What is S455 Tax? What are the 455 Tax Rates?
S455 is a corporation tax which is levied when a Director of a company borrows money from the business and he/she is unable to return the amount within a certain time period.
If a company’s director withdraws a certain amount from the business as a loan, as per the rule, the business will not have to pay any additional tax on it if the entire amount which was taken, is paid back within nine months post the completion of the company’s tax year. S455 corporation tax is charged at 32.5% on the loan amount or outstanding loan.
A Directors’ loan account can be in debit or in credit. If the Directors’ loan account is in credit, the company owes money to the Director and if the account is in debit, the Director owes money to the company. In case a Director owes money to his/her business, such a scenario is time and again stated as an ‘overdrawn directors’ loan account’. The following conditions must be met to permit a business to offer money to its Director:
Since, directors’ loan account could be settled and restructured at the conclusion of the year, HM Revenue and Customs (HMRC) was concerned about the easily flowing transactions of directors’ loan accounts. A clever and smart accountant has the skills to manipulate the account, which can result in considerable tax savings for a Director.
A Director's loan account is merely an explanation in the balance sheet that reviews the dealings between the company and a company director.
It is somewhat common for a Director to get money from his business, however, this can result in a provisional tax charge as HM Revenue and Customs will treat it as an amount received of an interest-free director's loan.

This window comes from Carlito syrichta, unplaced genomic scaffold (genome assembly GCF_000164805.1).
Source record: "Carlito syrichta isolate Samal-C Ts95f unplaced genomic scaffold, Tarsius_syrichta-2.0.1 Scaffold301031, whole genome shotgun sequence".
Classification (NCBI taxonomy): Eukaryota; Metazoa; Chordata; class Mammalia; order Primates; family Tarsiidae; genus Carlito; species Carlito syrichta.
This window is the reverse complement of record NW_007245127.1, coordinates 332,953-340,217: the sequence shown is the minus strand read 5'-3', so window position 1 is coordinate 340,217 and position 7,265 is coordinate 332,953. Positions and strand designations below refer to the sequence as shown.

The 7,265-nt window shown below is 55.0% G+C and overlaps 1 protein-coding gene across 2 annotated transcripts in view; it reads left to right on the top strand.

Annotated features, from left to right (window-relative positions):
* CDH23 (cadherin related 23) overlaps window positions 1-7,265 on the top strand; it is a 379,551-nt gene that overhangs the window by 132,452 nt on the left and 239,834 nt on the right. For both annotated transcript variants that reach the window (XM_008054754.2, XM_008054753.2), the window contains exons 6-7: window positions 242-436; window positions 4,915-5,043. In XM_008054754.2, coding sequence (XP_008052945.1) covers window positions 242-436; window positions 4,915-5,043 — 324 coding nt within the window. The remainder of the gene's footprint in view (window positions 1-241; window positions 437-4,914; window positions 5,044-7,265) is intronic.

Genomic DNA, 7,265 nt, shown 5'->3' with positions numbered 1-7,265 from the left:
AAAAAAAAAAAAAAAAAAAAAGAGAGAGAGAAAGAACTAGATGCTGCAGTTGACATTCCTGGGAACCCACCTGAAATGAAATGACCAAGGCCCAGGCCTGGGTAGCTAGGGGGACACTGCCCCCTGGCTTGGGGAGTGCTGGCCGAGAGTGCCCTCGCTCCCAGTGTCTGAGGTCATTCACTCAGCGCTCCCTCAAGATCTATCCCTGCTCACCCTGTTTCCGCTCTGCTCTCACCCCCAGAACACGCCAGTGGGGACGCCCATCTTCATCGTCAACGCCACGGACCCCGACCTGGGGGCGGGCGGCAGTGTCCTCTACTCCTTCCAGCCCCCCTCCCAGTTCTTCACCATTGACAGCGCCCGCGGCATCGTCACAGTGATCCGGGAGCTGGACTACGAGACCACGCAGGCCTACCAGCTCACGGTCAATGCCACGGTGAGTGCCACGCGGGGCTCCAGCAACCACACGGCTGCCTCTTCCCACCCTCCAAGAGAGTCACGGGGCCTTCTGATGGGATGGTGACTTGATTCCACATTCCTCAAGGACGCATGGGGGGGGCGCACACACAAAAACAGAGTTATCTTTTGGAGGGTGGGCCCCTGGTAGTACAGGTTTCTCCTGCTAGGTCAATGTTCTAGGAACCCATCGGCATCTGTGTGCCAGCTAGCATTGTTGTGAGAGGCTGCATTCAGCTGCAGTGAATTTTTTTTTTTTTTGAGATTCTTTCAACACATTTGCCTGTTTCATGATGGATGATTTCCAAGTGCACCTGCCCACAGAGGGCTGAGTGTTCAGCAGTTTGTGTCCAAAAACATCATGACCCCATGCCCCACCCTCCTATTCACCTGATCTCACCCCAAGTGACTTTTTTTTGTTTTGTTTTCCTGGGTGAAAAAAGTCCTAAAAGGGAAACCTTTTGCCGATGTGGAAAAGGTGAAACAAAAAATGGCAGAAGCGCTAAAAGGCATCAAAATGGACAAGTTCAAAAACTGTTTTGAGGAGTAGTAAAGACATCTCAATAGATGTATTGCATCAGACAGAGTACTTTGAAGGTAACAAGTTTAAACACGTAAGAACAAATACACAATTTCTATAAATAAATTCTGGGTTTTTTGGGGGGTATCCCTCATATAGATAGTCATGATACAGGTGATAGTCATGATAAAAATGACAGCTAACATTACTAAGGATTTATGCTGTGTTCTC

A Director’s loan is defined as an amount received, by an individual or his/her other family members, which doesn’t form part of the following:
A company Director must keep a track of the amount he/she has paid into the company or borrowed from the company i.e. keep track of the ‘director’s loan account’.
Let’s understand this with an example: Assume Pete took a loan of £30,000 from the business in Jun-17 and business year end on 31st March 2018. This mean the company Director has nine months post 31st March to return the loan amount of £30,000 – hence; the amount must be returned or deposited back by 31st January 2019.
However, if the Director is unable to pay back the loan amount of £30,000, he/she will be charged under S455 section of corporation tax return CT600. Hence, the corporation tax bill will be £9,750. Also, if a Director has paid an in credit directors’ loan account equivalent to £10,000 then S455 corporation tax will be charged, at 32.5%, on the remaining balance of £20,000.
Tax changes on outstanding loans
In case a company closes the business and write-off is made with regards to a Director who is a participator in the company being closed and the company also was imputable to a S455 CTA 2010 charge, then in such a scenario the loan amount written off is overtaxed as if it is a circulation under S415 ITTOIA (Income Tax (Trading and Other Income) Act) 2005.
This means that the loan amount that is to be written off is considered as net income received after subtractions of notional tax from the tax return of participator, however, the tax credit cannot be paid again: it is a dividend.